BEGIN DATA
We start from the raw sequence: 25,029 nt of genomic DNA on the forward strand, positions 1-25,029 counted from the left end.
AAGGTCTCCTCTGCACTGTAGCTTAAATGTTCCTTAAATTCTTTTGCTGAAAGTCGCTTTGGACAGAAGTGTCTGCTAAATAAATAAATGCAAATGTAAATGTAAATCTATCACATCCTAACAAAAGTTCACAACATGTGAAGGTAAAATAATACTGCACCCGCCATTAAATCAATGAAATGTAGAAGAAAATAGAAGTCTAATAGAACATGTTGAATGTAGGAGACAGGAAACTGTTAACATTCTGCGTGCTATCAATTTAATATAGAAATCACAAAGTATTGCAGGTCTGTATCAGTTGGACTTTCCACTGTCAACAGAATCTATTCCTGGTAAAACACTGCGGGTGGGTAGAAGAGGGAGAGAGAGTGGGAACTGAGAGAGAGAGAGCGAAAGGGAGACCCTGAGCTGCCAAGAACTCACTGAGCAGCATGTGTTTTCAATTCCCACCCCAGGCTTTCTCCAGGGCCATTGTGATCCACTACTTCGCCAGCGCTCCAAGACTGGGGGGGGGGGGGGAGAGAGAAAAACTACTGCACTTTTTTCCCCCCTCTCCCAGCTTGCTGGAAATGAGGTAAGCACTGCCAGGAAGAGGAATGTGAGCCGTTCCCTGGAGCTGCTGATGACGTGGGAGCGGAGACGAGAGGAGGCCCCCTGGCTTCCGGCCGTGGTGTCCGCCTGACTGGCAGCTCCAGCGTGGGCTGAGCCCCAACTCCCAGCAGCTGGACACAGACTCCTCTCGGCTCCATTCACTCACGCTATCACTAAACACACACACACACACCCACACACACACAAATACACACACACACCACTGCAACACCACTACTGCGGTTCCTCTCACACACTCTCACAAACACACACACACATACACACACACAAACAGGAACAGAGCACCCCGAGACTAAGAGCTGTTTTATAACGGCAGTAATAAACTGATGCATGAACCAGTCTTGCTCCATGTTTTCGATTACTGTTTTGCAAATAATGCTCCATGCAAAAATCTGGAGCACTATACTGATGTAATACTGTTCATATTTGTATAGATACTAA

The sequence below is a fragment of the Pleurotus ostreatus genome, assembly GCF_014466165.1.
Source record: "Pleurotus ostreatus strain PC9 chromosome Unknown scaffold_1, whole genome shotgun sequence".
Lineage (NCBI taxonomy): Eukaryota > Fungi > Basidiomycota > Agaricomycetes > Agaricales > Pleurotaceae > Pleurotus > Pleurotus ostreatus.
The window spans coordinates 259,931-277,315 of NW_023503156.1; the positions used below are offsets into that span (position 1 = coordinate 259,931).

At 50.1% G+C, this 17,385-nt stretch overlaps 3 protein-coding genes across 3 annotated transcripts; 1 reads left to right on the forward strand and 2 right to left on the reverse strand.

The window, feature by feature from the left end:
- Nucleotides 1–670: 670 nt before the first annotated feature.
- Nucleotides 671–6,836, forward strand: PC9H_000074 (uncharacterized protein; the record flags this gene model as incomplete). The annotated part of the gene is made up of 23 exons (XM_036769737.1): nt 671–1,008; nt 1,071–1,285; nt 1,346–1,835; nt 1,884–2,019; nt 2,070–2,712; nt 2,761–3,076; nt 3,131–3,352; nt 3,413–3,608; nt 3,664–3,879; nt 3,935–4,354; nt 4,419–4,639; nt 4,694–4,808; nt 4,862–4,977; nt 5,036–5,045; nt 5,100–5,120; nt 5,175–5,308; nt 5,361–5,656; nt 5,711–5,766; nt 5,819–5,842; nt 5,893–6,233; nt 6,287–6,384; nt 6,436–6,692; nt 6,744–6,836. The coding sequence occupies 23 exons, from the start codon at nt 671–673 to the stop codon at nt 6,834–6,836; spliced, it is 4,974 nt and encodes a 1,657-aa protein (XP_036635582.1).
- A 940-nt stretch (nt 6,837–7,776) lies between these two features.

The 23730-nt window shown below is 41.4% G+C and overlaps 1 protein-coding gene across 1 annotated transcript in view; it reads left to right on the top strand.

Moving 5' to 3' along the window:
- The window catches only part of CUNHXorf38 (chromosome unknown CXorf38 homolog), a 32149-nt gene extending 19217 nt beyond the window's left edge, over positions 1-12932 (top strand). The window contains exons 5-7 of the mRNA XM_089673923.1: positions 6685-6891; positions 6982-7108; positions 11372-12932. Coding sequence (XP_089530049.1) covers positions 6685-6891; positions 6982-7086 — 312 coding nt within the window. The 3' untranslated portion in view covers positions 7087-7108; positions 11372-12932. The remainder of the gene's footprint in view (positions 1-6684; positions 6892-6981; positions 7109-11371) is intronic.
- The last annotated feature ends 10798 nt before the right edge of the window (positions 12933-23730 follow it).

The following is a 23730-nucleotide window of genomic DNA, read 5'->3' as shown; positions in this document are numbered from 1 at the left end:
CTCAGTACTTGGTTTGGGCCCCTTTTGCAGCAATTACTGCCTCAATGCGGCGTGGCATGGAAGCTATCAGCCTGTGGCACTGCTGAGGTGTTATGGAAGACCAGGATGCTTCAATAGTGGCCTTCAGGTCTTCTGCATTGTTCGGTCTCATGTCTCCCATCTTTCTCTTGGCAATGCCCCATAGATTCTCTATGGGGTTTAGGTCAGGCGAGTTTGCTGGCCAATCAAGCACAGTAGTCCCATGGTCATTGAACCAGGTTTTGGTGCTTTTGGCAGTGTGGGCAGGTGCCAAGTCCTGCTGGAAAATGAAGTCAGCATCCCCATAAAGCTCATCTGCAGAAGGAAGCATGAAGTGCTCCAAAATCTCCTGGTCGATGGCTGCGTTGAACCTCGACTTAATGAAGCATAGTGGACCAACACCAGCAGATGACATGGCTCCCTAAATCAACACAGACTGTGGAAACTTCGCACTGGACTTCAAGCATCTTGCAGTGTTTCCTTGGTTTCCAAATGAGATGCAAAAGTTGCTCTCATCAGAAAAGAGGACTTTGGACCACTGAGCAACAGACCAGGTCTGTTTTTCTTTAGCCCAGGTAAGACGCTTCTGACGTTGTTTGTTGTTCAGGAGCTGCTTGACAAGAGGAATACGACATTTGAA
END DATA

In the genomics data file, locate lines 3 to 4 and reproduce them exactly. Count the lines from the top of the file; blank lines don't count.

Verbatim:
The sequence below is a fragment of the Pleurotus ostreatus genome, assembly GCF_014466165.1.
Source record: "Pleurotus ostreatus strain PC9 chromosome Unknown scaffold_1, whole genome shotgun sequence".